It's been a rotation revelation.
"People look at it and say, 'What's going on?'" manager Ned Yost said. "But we feel like we have enough pitching to compete, but consistency has been an issue for us."
The Royals struck quickly against Wei-Yin Chen.
Alex Gordon took Chen's first pitch, then belted a 1-0 fastball over the right-field scoreboard in the general vicinity of the B&O Warehouse. It was the third time this season that Gordon has started a game with a home run for the Royals and the eighth time in his career.
"I was being aggressive. He's a strike-thrower and I wanted to be aggressive, and he gave me a good pitch to go on," Gordon said.
Alcides Escobar and Lorenzo Cain each followed with a single to left field, bringing up Butler. On a 1-1 pitch from Chen, Butler put a three-run homer into the left-field seats, putting the Taiwanese-born left-hander in a 4-0 hole with no outs.
"He came out throwing fastballs and missed out over the plate some. We hit some balls hard and we found some holes," Butler said.
Chen retired Salvador Perez, but it proved a painful experience, a shot glancing off the pitcher's left leg to the second baseman. Chen stayed in the game and lasted until the fifth inning.
He gave up three doubles -- by Butler, Mike Moustakas and Jeff Francoeur -- for two runs in the third inning. And in the fifth, Butler tripled and scored on Perez's sacrifice fly.
Ah yes, that triple by Butler. Now how did that happen? Butler is not exactly known for triple-style speed. Well, his looper to right field fell in front of diving Nick Markakis. Butler ignited whatever afterburners he possesses and slid into third base ahead of the throw while his teammates in the dugout were screaming.
"They were aware of what was going on, I wasn't," Yost said. "I go pitch-to-pitch and I had totally forgotten Billy had a homer and a double and now a triple leaves him a single from the cycle. But they didn't -- Moose and Frenchy were screaming, 'Go, Billy, go!'"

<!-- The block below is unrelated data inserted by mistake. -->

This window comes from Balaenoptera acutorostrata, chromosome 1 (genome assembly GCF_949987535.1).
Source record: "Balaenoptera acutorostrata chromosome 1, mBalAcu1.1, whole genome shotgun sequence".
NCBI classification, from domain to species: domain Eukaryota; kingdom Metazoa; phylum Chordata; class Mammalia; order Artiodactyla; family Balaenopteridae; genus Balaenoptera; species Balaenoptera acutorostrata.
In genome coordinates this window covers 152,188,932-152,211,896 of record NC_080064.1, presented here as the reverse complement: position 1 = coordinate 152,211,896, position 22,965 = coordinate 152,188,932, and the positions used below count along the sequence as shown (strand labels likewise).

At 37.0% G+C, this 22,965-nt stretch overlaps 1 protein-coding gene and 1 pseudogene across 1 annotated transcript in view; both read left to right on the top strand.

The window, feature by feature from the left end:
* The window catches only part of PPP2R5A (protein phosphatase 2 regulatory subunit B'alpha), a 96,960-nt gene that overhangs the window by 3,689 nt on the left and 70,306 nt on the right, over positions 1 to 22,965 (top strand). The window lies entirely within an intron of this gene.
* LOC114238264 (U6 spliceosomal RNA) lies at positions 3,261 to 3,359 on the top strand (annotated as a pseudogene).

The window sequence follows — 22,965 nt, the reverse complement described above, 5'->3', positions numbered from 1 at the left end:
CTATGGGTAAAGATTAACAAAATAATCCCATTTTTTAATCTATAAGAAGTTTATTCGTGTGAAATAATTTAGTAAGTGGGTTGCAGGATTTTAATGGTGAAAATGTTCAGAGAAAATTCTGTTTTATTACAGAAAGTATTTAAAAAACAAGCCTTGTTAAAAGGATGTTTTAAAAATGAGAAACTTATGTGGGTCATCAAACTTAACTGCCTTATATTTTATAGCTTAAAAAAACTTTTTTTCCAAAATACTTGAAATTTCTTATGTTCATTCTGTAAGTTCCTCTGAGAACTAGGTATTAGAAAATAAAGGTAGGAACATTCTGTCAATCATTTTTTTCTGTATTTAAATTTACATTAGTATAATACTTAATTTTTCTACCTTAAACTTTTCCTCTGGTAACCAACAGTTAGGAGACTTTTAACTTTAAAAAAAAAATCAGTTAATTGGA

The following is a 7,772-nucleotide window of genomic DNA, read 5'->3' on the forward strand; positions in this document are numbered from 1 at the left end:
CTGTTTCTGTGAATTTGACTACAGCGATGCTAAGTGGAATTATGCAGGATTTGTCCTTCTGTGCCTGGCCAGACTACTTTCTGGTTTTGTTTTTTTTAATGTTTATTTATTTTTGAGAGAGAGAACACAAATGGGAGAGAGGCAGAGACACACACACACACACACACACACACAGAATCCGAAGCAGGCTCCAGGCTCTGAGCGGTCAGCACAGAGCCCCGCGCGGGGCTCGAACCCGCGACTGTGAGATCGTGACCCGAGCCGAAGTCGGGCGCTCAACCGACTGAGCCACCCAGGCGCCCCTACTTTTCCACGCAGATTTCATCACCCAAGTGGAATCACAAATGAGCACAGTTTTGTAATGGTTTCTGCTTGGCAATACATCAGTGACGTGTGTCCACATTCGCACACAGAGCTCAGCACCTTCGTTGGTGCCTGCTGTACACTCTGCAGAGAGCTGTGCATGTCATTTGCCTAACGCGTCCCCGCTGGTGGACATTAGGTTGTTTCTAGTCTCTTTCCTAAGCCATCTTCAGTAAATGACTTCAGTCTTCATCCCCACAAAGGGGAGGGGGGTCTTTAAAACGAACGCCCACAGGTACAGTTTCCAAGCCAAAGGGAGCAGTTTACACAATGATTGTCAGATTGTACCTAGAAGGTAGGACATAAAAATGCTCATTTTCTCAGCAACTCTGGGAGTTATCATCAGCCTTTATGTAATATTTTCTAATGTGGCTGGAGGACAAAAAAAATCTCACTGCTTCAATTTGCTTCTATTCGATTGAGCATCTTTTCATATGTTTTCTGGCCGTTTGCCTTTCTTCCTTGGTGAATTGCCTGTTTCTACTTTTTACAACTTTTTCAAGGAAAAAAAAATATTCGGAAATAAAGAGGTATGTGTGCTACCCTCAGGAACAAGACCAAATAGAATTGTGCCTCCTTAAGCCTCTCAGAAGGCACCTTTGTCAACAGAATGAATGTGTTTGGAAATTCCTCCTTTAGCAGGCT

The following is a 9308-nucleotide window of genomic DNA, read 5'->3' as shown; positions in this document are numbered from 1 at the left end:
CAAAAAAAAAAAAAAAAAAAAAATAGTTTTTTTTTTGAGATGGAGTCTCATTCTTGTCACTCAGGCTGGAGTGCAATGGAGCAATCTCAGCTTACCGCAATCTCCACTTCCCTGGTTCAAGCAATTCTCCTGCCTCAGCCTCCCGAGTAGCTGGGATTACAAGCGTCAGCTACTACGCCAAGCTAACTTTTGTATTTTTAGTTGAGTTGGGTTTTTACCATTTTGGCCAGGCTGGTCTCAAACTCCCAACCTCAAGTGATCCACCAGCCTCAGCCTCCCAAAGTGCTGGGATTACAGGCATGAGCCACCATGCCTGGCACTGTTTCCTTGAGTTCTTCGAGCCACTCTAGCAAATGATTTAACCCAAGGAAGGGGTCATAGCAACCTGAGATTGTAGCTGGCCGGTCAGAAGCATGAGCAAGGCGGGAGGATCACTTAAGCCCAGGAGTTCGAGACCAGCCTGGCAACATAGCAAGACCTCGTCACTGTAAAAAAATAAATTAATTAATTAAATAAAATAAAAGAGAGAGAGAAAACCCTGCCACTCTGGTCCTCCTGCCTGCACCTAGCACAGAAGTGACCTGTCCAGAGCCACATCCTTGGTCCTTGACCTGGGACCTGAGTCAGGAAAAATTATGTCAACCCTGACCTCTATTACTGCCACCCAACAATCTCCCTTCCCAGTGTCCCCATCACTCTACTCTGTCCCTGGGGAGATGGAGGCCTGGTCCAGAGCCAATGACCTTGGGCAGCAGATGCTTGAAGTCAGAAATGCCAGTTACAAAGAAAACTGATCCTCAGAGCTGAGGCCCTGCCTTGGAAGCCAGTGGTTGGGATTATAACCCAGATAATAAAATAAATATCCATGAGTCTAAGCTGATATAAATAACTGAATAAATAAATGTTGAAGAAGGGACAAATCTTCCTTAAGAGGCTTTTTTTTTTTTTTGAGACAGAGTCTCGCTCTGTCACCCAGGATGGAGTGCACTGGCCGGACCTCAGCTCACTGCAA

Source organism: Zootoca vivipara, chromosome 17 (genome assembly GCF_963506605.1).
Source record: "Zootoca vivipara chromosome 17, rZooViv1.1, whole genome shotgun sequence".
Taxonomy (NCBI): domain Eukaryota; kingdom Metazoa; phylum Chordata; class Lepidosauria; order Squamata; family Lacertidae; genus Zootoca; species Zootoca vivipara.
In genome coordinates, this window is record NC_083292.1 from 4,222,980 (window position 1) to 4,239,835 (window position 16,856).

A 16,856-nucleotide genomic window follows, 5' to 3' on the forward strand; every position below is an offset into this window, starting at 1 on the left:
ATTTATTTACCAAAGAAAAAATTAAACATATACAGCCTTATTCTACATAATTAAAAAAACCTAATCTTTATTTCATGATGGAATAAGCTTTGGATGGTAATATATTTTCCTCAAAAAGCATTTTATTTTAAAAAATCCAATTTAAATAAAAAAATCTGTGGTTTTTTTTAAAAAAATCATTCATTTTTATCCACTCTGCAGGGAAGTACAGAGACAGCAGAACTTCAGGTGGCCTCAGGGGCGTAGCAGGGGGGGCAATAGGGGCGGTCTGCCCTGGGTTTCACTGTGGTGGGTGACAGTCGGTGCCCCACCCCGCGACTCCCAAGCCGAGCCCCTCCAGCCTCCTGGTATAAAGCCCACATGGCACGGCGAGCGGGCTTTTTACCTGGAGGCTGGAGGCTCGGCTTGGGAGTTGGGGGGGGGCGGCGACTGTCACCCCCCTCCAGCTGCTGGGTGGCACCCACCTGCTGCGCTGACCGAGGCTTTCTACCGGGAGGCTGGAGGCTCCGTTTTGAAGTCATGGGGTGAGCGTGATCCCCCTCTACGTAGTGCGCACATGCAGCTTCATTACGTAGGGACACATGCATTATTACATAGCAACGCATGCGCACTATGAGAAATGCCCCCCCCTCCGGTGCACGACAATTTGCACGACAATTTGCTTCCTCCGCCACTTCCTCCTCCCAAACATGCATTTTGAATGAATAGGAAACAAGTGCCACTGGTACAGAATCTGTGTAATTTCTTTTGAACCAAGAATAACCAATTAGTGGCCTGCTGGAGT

Or, as Gordon remarked drily: "When Billy gets a triple, the subject comes up. So we all knew."
There was reason behind Butler's daring dash.
"I knew there wasn't much chance for me to get a triple, if any, especially in a park like this. It's a smaller park, everybody knows that," Butler said. "[Markakis] dove and I was getting out of the box pretty good. When it got past him, I was going to try it because there was one out and we were up by 6-0. It was the perfect time to try for it and I made it."
Butler had two more chances to produce the Royals' seventh cycle in their history and the first since George Brett on July 25, 1990, at Toronto. But he struck out in the seventh against right-hander Matt Lindstrom and again in the ninth against Darren O'Day, a sidewheeling righty.
"I really didn't have much to hit. They pitched me tough. Lindstrom threw me really good sliders ... and O'Day is not somebody right-handers are going to have much success against at all," Butler said.
Orioles manager Buck Showalter was not in the least surprised by Butler's performance which gave him a .458 (11-for-24) average with three homers and five RBIs against his club this year.
"Butler's one of the top five right-handed hitters in baseball. This guy is solid. You look at his track record," Showalter said. "I try not to feel like he's picking on us. We made some good pitches on him the last couple at-bats, but we made some mistakes on him, and good hitters are going to pounce on those."
Smith, a rookie, has been a very successful pitcher since being recalled from Triple-A Omaha for his second go-round in the rotation this season. This was the fifth start since his return and he's got a 3.94 ERA in those games, winning twice.
"The last time I was up here, things were moving too fast for me," Smith said. "I couldn't slow things down, but I went down to Triple-A and worked with Doug [Henry, pitching coach] on slowing the game down, and now it's a little easier when the crowd starts roaring when they're scoring a run."
It helped, too, that he had a four-run lead before throwing a pitch.
"It's always good to have a quick lead like that. It helps you lock in a little bit better and relax out there. It's nice," Smith said.
From the hitters, via Gordon, comes a back-at-you for the young pitcher: "When the starting pitcher goes out and throws a game like that, it kind of relaxes the offense."
Smith also got good help from his defense with Gordon throwing out Adam Jones at second base in the first inning, his eighth outfield assist, and Escobar contributing some outstanding plays.